Plexlearning relates to Cyberlearning education which involves use of computer mediation in the creation, conveyance, and use of knowledge.
The mission of the Plexlearning Laboratory Center is to explore and articulate affordances of Cyberlearning education that further our ways of knowing and doing for “human flourishing. ”
Plexlearning relates to Cyberlearning education which involves use of computer mediation in the creation, conveyance, and use of knowledge. The mission of the Plexlearning Laboratory Center is to explore and articulate affordances of Cyberlearning education that further our ways of knowing and doing for “human flourishing.” A National Science Foundation (NSF) task force defined Cyberlearning as “learning that is mediated by networked computing and communications technologies.”
Plexlearning expands Aristotle (384-322 B.C.)’s account of Human Flourishing to includes improving our understanding of both opportunities technology mediated education offers as well as side effects it brings. In particular, opportunities that promote peaceful use of technology towards relevant open education for solving shared problems individuals and their neighbors view as important. Our hope is that this expansion will improve opportunities for achieving “individual freedom and collective well-being… without the sacrifice of either one” (John Dewey, 1936).
Plexlearning education methodology is the study of research principles that guide computer mediated learning practices, methods, tools and language. The terms Cyberlearning education, mediated education, computer-aided education and digital education are used interchangeably to describe the creation, conveyance and use of knowledge mediated by networked computing and communications technologies. Knowledge is defined “as an integrated set of understandings that ultimately can only be constructed by and reside in the mind of the knower [human or otherwise].”
In digital communities, mindsets about knowledge are being transformed from passive writing-technology into active digital-technology. First, writing-technology radically transformed once dominant mindset about oral-literacy by passively allowing humans to convey ideas and emotions without being present.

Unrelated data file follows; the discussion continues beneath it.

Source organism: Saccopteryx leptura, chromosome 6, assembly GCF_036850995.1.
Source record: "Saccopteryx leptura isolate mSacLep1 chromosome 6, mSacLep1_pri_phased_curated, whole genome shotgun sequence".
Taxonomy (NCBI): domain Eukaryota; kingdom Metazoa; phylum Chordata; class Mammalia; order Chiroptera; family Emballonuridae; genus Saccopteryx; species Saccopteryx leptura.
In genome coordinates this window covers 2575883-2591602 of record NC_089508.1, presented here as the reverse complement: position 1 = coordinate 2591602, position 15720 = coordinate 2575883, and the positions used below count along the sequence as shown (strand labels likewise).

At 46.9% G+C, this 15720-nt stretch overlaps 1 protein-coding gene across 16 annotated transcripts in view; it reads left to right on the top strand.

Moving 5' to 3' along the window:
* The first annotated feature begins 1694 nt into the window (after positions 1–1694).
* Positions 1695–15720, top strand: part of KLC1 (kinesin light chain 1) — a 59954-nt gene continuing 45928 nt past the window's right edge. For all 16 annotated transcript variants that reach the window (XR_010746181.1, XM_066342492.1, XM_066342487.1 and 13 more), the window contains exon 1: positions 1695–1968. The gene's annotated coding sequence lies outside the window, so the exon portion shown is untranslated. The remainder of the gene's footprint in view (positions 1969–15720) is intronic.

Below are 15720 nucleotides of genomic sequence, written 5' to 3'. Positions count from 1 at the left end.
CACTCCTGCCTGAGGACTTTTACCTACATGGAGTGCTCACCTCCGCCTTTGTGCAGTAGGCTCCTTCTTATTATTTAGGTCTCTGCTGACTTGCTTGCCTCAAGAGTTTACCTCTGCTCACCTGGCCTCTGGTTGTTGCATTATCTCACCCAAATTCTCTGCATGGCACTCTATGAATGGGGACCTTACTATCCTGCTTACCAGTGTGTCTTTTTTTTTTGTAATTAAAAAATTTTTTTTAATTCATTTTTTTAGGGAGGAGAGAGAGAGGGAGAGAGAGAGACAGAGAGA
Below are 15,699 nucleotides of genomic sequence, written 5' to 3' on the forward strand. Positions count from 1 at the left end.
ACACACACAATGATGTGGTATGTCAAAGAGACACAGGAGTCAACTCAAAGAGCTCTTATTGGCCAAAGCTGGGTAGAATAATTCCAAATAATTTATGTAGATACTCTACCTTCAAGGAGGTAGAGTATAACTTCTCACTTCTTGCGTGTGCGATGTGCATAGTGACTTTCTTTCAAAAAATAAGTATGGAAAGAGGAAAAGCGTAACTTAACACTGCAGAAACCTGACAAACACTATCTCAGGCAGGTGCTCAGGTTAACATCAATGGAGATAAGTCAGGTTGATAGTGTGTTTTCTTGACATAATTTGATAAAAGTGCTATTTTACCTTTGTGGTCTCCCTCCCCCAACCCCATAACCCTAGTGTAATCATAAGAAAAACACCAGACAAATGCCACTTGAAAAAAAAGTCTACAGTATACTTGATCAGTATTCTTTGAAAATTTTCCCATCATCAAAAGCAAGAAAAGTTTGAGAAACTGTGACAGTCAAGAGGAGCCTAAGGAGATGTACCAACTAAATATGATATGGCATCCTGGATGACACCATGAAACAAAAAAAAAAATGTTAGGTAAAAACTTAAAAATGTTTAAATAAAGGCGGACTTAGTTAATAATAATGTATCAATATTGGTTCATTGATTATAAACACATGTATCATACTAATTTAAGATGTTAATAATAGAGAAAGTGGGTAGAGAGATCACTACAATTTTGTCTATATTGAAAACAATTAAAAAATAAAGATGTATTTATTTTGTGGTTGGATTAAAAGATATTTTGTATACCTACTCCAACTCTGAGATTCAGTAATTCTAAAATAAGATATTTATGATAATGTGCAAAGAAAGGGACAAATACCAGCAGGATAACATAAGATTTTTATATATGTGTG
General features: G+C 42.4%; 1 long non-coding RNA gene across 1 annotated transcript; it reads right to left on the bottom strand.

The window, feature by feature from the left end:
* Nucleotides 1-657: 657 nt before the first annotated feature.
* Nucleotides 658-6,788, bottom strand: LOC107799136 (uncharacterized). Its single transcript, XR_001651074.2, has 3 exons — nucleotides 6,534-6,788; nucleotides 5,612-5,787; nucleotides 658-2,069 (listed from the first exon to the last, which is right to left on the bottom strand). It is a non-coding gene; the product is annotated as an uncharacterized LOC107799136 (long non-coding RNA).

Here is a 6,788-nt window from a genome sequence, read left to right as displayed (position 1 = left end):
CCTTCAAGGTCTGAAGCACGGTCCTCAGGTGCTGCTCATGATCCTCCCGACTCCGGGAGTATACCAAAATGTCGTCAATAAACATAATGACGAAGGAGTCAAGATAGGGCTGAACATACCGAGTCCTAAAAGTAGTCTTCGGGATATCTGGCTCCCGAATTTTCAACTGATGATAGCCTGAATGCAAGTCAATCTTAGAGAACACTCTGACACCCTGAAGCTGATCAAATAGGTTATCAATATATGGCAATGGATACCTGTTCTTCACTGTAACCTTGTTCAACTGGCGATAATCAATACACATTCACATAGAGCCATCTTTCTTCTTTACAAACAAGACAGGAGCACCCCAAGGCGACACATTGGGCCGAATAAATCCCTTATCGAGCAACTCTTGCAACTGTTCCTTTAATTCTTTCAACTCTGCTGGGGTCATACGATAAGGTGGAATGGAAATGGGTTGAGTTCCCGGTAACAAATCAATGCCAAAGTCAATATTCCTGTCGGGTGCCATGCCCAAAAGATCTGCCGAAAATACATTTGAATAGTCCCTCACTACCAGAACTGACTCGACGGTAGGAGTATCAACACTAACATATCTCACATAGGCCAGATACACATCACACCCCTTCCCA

Now, digital-technology in turn is transforming current dominant mindset about written-technology by autonomously collaborating in active, and simultaneous, communication of ideas and emotions - without human presence.
Implications of digital-education transformation are far reaching. For example, reusable experiences from communication of ideas and emotions are enabling new: learning taxonomies; pedagogical methods and methodologies; sociocultural rituals and traditions all structured around “assisted” skills and related digital footprint (metadata) informatics .
Emergence of assisted skills are bringing into focus un-assisted or “manual” skills that once required great time,
resources and effort to accomplish or master, are now done, on demand, in collaboration with autonomous digital knowledge-assistants (calculators, applications, and robots) or are abandoned entirely by humans. Some examples include, but not limited to, manual skills for doing “basic” Science Technology Engineering and Mathematical (STEM) computations, and the need for travelling to special locations (knowledge-factories) just to receive “basic” dispensed information in the Arts.
Digital-education makes one-on-one tutoring and mastery learning for everyone, everywhere, possible. In less than a decade ubiquitous basic knowledge has become available in the form of multimedia digital knowledge assistants such as Massive Open Online Courses (MOOC), knowledge search engines, and on-demand tutors.
We at The EDSN PlexLearning Laboratory Center believe personalized one-on-one mastery learning is the next logical step and opportunity for education to evolution. This logical step would mark a mile-stone in resolving what has come to be known as “Bloom’s Two Sigma Problem.”
In 1984 Benjamin Bloom, best known for defining the Bloom Taxonomy of Educational Objectives, which categorized learning tasks in increasing levels of sophistication,
compared conventional classroom pedagogical methods to what he and his team of researchers classified as “ideal methods.” His ideal methods require at least two parameters: Mastery Learning and Expert one-on-one tutoring.
Bloom and his team found that students using the ideal method consistently performed better than 98%, or two standard deviations higher, than students using conventional methods.
Bloom concluded that no society could afford to apply his ideal methods widely in conventional classrooms teaching, so “the Search for Methods of Group Instructions as Effective as One-to-One Tutoring” became known as the “Two Sigma Problem.”